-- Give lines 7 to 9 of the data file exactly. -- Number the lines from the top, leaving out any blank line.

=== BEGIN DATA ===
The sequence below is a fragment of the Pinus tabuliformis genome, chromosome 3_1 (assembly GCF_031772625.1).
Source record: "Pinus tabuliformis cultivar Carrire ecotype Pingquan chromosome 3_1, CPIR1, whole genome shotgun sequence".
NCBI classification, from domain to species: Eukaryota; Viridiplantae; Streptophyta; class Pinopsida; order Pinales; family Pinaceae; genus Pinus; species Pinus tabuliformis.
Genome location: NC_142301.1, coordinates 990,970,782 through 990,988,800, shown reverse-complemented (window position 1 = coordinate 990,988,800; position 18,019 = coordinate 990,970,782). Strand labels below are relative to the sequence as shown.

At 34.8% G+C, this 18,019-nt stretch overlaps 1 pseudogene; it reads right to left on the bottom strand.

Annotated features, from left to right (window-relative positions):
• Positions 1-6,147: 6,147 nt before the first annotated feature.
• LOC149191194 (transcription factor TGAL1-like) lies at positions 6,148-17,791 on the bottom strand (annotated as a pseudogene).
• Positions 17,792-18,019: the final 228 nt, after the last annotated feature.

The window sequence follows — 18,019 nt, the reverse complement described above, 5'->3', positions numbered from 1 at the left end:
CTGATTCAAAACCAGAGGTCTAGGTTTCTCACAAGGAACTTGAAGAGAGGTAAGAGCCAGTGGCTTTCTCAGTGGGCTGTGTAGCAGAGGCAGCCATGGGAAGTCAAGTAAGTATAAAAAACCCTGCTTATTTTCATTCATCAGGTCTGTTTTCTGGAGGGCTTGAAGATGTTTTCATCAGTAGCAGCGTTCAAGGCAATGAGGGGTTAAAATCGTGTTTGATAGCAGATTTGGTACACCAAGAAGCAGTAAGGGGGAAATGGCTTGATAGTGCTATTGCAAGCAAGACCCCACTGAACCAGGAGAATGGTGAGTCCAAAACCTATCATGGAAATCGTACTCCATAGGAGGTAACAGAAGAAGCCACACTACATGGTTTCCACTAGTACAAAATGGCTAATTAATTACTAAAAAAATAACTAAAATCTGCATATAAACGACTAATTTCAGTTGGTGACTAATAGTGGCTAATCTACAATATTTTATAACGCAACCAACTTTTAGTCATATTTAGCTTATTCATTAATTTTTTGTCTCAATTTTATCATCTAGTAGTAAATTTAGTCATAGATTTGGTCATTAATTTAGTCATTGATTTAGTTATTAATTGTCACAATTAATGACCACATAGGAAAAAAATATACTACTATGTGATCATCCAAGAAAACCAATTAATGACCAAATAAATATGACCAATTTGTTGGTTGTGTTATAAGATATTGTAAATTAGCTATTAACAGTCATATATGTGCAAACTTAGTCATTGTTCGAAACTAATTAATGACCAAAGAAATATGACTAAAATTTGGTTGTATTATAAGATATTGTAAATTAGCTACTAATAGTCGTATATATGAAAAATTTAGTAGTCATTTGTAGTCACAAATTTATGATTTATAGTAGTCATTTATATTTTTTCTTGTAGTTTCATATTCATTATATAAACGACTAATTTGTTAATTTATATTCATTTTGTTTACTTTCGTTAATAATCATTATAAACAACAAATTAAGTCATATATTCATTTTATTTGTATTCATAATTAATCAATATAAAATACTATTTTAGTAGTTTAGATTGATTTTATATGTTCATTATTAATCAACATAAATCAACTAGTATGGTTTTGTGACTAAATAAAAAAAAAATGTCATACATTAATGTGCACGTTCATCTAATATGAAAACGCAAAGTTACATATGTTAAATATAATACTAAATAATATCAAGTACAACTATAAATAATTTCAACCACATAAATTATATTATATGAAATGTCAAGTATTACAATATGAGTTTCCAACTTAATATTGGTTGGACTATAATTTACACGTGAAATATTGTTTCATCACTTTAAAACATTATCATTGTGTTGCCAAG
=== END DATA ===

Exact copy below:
• Positions 1-6,147: 6,147 nt before the first annotated feature.
• LOC149191194 (transcription factor TGAL1-like) lies at positions 6,148-17,791 on the bottom strand (annotated as a pseudogene).
• Positions 17,792-18,019: the final 228 nt, after the last annotated feature.